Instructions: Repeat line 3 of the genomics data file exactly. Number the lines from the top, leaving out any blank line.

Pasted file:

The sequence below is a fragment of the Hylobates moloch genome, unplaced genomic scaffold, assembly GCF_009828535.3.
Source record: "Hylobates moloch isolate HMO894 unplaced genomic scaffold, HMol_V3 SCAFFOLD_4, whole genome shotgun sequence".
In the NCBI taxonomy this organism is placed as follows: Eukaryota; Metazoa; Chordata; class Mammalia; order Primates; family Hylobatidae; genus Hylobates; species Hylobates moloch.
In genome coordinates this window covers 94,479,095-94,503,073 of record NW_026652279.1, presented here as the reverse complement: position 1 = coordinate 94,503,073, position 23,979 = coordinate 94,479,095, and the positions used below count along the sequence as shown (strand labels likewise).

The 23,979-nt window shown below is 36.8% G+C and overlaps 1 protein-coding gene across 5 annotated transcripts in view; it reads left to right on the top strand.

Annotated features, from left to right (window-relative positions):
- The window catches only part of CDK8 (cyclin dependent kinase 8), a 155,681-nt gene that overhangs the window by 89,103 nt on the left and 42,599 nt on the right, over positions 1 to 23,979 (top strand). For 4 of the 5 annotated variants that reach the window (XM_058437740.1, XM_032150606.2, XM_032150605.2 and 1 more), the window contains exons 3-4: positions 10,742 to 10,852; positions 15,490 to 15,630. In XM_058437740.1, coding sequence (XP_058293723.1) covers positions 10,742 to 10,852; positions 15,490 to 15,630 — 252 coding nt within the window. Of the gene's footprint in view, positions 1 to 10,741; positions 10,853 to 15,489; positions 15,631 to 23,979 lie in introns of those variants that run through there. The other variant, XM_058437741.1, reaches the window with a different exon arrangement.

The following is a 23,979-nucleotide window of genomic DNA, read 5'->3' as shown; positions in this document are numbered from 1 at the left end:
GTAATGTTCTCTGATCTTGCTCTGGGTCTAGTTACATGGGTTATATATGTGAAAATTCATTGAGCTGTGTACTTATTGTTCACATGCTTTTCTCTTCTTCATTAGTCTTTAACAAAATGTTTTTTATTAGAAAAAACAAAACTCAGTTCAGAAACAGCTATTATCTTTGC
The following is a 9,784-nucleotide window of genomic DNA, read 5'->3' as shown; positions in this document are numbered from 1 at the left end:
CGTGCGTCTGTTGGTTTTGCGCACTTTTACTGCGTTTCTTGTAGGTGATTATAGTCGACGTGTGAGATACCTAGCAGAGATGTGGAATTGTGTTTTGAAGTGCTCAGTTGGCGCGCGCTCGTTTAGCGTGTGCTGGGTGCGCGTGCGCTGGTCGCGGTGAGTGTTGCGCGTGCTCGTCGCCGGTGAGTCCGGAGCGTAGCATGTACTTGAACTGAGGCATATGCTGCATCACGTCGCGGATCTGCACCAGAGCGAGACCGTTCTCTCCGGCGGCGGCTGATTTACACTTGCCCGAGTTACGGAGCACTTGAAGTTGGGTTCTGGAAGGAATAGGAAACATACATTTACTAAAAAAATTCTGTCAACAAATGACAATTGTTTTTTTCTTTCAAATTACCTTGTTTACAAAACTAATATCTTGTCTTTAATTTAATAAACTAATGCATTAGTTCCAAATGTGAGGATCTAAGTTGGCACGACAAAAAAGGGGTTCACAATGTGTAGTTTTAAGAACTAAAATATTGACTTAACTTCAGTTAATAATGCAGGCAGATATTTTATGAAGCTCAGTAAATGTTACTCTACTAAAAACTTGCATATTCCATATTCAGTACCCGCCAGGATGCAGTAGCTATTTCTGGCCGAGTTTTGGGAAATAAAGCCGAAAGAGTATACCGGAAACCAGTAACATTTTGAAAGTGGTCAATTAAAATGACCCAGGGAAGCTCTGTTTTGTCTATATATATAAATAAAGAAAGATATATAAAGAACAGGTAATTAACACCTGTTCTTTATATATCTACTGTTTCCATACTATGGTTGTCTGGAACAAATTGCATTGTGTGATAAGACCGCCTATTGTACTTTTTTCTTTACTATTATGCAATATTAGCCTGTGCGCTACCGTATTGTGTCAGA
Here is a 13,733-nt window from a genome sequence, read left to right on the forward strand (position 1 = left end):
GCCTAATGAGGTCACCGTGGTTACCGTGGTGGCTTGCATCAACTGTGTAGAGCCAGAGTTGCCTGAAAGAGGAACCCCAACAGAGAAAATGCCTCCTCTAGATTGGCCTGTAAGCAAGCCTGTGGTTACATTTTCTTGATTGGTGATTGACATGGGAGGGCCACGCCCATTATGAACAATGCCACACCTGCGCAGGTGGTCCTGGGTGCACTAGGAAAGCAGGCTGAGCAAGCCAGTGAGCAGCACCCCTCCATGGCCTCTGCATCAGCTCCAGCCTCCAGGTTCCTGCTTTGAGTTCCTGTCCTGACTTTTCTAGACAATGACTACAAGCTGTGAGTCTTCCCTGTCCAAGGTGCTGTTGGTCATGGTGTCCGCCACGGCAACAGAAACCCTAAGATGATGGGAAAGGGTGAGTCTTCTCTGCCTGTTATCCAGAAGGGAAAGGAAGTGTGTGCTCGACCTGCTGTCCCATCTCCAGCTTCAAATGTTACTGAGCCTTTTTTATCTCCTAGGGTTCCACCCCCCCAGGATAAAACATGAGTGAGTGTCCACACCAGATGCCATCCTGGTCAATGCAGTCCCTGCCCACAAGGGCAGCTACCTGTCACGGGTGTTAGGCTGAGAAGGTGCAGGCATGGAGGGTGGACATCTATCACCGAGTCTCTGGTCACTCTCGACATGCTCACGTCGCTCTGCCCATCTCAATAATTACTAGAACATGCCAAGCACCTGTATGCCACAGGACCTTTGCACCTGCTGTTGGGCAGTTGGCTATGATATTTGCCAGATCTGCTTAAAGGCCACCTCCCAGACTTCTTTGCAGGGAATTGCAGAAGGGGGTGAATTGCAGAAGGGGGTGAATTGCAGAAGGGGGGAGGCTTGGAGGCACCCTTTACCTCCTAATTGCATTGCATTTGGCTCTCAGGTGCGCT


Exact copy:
In the NCBI taxonomy this organism is placed as follows: Eukaryota; Metazoa; Chordata; class Mammalia; order Primates; family Hylobatidae; genus Hylobates; species Hylobates moloch.